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Red Bulls manager Hans Backe: critics say one thing, spiffy record says something else

Vancouver Whitecaps FC v New York Red Bulls

HARRISON, NJ - SEPTEMBER 10: Head coach Hans Backe of the New York Red Bulls looks on from the sideline during the game against Vancouver Whitecaps FC at Red Bull Arena on September 10, 2011 in Harrison, New Jersey. (Photo by Jim McIsaac/Getty Images)

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Seems like New York Red Bulls manager Hans Backe is always “in season.” Seems like the bows, arrows, laterns and pitchforks are always handy where that guy is concerned.

I realize that some of the Swedish manager’s quirky choices make him a slow-moving target for critics wishing to plunk him with their poison pellets.

But the facts say something different. And from the day Backe managed his first match at Red Bull Arena, the team’s structure and organization on the field immediately looked night-and-day different, an improvement what most managers had delivered previously to the highest profile MLS market.

Long story short, Backe has done what so few have before him: established a winning record at a place that, statistically speaking, it’s been darn hard to do.

Past New York managers (with year, record and winning percentage):

Eddie Firmani (1996) 3-5-0 .375

Carlos Queiroz (1996) 12-12 .500

Carlos Alberto Parreira (1997) 13-19 .406

Alfonso Mondelo (1998) 14-17 .452

Bora Milutinović (1998–99) 8-25 .242

Octavio Zambrano (2000–02) 41-37-8 .523

Bob Bradley (2003–05) 32-31-26 .506

Mo Johnston (2005–06) 4-3-8 .533

Bruce Arena (2006–07) 16-16-10 .500

Juan Carlos Osorio (2008–09) 10-11-9 .483

Hans Backe (2010-precent) 32-20-23 .580

In this case the raw data speaks volumes. Backe’s record of 32-20-23 is easily tops among all head coaches. No one else comes close to his .580 winning percentage. (I didn’t include Richie Williams on the list because he was always “interim” head coach, although his record was ultimately a good one.)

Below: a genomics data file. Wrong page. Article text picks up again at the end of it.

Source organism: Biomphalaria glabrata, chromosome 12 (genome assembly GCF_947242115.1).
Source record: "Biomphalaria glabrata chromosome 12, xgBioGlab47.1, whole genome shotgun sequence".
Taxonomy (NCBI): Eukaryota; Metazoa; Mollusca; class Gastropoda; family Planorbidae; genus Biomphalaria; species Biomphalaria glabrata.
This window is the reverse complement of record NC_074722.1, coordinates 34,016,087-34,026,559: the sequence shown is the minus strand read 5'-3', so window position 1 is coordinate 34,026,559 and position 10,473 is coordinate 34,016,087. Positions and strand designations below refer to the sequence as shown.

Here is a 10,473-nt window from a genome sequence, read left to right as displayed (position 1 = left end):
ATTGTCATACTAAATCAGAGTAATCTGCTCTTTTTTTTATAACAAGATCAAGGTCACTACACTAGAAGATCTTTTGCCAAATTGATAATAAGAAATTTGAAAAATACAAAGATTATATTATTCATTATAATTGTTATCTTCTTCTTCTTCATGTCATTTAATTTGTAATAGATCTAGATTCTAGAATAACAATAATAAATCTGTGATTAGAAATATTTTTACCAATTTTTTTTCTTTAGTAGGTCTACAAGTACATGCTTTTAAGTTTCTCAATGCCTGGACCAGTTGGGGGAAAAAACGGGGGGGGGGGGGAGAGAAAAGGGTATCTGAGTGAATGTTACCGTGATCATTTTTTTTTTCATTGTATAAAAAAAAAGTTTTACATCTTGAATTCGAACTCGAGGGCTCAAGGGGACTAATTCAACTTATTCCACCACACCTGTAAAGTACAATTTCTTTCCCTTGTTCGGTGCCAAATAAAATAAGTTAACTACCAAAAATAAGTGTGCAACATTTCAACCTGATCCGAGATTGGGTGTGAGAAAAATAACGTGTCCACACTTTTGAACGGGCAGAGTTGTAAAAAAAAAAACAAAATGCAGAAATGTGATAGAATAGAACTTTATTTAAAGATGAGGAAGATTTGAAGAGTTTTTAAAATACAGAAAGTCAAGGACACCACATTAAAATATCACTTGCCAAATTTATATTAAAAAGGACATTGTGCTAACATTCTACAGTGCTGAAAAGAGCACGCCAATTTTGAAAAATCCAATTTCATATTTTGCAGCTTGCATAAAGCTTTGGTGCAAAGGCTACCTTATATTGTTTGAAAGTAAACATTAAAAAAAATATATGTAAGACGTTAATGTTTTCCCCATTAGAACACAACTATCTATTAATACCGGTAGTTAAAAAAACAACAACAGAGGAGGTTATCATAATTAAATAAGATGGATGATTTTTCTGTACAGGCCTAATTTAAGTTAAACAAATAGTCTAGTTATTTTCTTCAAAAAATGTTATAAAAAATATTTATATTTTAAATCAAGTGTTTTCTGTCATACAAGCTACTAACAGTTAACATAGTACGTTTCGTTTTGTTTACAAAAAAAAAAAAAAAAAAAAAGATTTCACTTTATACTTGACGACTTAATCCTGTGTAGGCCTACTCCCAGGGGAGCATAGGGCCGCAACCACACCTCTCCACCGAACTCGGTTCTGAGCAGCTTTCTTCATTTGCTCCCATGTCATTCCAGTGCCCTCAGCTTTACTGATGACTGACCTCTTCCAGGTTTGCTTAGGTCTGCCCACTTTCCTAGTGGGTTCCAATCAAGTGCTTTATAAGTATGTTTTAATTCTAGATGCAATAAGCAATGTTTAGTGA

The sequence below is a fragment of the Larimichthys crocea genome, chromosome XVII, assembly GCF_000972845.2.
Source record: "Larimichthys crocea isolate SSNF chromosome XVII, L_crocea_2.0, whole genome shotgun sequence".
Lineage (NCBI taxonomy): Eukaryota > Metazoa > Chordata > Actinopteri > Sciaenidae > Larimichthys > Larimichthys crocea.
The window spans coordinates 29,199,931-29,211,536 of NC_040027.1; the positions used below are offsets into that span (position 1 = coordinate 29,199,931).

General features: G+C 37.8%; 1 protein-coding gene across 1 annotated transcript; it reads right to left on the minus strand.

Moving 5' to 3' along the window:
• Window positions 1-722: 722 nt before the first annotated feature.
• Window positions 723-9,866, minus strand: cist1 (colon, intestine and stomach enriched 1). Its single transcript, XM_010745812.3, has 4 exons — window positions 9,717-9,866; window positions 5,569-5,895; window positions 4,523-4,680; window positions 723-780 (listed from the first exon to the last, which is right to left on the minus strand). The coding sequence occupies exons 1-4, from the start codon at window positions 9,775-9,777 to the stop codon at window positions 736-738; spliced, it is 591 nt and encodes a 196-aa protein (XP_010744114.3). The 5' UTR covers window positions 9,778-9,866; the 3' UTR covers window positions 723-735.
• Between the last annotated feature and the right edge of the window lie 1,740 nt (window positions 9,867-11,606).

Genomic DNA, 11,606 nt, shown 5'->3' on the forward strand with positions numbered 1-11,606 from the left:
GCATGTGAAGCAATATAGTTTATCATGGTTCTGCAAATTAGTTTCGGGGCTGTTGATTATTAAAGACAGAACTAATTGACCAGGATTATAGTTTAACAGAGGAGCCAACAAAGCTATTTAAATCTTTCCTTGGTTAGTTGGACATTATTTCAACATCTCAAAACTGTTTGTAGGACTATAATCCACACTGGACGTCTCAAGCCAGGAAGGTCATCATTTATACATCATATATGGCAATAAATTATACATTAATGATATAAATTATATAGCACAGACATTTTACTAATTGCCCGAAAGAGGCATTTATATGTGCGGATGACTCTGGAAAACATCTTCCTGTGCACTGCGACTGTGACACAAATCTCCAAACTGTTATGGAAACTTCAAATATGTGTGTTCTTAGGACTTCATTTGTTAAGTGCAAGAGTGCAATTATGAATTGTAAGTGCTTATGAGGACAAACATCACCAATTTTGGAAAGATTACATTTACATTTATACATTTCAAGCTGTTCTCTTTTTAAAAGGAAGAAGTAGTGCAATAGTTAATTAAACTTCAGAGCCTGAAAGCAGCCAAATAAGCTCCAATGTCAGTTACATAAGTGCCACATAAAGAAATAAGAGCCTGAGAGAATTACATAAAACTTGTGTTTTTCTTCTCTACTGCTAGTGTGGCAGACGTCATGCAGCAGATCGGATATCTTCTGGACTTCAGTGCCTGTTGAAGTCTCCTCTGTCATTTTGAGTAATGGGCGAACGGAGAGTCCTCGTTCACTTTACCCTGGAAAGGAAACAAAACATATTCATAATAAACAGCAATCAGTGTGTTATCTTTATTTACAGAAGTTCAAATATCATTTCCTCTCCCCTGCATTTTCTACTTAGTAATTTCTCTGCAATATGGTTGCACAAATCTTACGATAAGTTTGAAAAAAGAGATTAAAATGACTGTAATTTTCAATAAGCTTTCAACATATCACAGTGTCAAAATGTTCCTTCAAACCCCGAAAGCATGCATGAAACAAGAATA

Backe’s records have been fairly consistent, too. He was 15-9-6 in 2010 and 10-8-16 last year. This year’s mark (7-3-1) is probably the man’s best work yet, considering the destabilizing effect of injuries tantalizing drama around Red Bull Arena.

Now contrast that shiny record to sentiment that has largely rained on his reign: considering last year’s second-round playoff exit and this year’s sluggish start (one that wasn’t all that bad if you really study the results), perhaps no manager was under as much pressure in late March.

Yes, Backe has the second highest payroll in MLS. But that doesn’t always mean much. Just look at what the top payroll in MLS gets you in 2012: Seventh place in the West, so far.

But if we’re honest, New York always had a leg up in personnel, going back to the early years. That means all those other managers had a head start in terms of talent. And yet, look at those records.

For whatever reason, New York has always been a tough place to earn results.

This is a new day around the franchise; that fancy building certainly helps. Still, Backe must be doing something right. So, remember that next time the laterns and pitchforks come out, as they invariably do.

Because some of those other names on the Red Bulls-exes list, they’re still out there and available.